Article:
Getting Cozy with Ginger Tea
This week marks our last produce distribution of the year before we take a break and pick up where we left off in the first week of January. Since we’re heading toward the darkest days of the year and won’t see you for a while, we wanted to leave you with a healthy dose of ginger root (in addition to all those other delicious fresh fruits and veggies), to keep you cozy.
Ginger, a member of the same plant family as turmeric and cardamom, is a medicinal and spice plant grown throughout the tropics. The root is mature at 8-9 months after planting but can be harvested earlier for a more tender skinned root intended to be used in fresh preparations.
Ginger has been used in Chinese and Indian medicine for thousands of years to treat of a wide variety of ailments. The medicinal, chemical, and pharmacological properties of ginger have been extensively reviewed. While not all of ginger’s applications in folk remedies have been scientifically proven, there are very little negative side effects associated with ginger when consumed in culinary doses.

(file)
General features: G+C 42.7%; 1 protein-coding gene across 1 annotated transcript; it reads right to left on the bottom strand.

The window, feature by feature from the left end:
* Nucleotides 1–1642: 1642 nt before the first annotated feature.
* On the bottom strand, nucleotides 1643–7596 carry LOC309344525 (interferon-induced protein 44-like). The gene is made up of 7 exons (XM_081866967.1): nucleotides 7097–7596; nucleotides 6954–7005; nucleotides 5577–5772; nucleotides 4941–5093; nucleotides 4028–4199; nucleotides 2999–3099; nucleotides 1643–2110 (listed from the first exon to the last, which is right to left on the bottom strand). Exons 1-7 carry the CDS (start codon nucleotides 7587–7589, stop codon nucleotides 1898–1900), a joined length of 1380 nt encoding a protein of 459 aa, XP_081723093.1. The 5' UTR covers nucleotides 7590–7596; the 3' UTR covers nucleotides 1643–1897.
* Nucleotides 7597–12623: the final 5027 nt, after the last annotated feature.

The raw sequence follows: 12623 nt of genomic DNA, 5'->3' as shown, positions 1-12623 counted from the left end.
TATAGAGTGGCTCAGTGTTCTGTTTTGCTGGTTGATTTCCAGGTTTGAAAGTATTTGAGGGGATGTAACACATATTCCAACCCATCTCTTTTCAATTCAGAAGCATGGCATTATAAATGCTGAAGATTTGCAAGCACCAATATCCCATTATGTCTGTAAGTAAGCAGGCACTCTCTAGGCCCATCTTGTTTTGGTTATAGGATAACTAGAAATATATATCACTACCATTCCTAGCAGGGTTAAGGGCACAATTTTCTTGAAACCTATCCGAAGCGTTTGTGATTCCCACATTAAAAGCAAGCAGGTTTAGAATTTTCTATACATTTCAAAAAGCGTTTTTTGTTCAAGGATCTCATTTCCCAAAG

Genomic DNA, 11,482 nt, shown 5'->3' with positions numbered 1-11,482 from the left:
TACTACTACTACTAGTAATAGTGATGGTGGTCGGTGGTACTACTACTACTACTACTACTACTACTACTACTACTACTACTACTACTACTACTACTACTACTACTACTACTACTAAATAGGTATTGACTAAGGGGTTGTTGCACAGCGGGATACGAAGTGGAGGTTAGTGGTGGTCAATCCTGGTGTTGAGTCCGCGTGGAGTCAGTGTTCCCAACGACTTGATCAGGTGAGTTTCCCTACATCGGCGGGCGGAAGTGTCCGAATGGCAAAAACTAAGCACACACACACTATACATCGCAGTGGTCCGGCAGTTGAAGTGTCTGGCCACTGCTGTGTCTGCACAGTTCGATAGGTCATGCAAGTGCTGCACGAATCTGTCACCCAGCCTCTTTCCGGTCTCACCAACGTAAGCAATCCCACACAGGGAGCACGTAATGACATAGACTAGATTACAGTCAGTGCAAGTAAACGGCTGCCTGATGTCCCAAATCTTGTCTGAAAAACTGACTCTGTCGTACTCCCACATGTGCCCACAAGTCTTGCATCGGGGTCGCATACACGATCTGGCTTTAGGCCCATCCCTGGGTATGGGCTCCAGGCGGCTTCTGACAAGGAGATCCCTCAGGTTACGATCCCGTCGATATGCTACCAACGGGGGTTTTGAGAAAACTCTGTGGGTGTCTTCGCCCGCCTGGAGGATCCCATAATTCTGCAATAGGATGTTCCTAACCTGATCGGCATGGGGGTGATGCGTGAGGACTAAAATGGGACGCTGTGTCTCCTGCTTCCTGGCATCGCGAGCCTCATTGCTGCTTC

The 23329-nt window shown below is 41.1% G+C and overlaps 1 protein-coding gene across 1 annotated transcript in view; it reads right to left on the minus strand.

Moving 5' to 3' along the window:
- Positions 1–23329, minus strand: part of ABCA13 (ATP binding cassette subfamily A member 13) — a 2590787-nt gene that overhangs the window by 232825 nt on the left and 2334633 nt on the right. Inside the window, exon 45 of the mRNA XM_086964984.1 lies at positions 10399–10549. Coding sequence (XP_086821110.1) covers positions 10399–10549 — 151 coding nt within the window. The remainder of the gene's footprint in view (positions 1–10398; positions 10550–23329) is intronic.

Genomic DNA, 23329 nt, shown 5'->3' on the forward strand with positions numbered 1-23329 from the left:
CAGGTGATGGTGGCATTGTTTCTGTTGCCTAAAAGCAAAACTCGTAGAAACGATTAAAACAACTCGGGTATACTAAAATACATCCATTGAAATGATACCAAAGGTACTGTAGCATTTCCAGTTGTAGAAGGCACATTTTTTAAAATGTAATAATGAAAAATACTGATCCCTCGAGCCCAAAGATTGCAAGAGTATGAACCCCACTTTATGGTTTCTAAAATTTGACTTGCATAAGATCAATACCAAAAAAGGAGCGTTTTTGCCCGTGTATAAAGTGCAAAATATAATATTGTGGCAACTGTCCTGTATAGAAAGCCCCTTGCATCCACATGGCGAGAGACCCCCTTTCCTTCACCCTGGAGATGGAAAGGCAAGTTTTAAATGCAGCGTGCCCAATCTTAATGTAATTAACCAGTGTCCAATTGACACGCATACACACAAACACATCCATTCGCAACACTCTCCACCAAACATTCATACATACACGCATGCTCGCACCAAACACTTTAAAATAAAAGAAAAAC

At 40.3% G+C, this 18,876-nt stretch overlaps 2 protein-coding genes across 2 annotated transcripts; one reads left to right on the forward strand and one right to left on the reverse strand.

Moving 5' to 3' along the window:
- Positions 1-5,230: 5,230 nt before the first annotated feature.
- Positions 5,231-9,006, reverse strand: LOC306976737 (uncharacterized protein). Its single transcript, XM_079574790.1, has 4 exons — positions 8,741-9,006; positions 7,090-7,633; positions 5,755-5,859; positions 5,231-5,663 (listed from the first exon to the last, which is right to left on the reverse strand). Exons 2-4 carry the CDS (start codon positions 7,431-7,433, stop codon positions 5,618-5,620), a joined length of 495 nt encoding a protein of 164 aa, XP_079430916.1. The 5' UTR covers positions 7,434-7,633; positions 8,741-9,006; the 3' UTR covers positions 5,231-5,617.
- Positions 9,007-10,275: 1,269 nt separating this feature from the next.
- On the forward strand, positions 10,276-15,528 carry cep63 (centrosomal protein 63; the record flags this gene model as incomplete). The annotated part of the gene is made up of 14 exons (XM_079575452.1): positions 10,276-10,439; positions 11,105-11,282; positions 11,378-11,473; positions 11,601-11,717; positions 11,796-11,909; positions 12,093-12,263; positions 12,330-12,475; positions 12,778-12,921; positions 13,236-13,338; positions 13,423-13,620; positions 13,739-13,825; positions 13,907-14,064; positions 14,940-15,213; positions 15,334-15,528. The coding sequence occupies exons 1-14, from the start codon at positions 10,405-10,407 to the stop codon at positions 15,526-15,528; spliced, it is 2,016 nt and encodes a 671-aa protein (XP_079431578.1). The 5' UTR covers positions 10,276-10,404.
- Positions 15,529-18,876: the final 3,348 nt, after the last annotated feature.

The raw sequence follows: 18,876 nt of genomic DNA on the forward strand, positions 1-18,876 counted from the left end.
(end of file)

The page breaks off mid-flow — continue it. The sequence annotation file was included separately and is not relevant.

Ginger has been proven to be a highly potent antioxidant which has a range of curative and preventative health benefits, extending as far as being potentially anti-cancerous. Some clinical studies suggest that ginger can relieve painful symptoms of arthritis due to its anti inflammatory properties. Ginger has demonstrated antibacterial and antiviral effects and can be incorporated into home remedies for colds and flus. Lots of studies have shown ginger to have at least moderate effectiveness in treating nausea and upset stomach from a range of causes.
You can grate ginger into a cup of hot water and enjoy ginger tea on its own or with some honey stirred in. Also try golden milk, a warm drink that is a blend of ginger, turmeric, coconut milk and a pinch of black pepper stirred in with sweetener of your choice.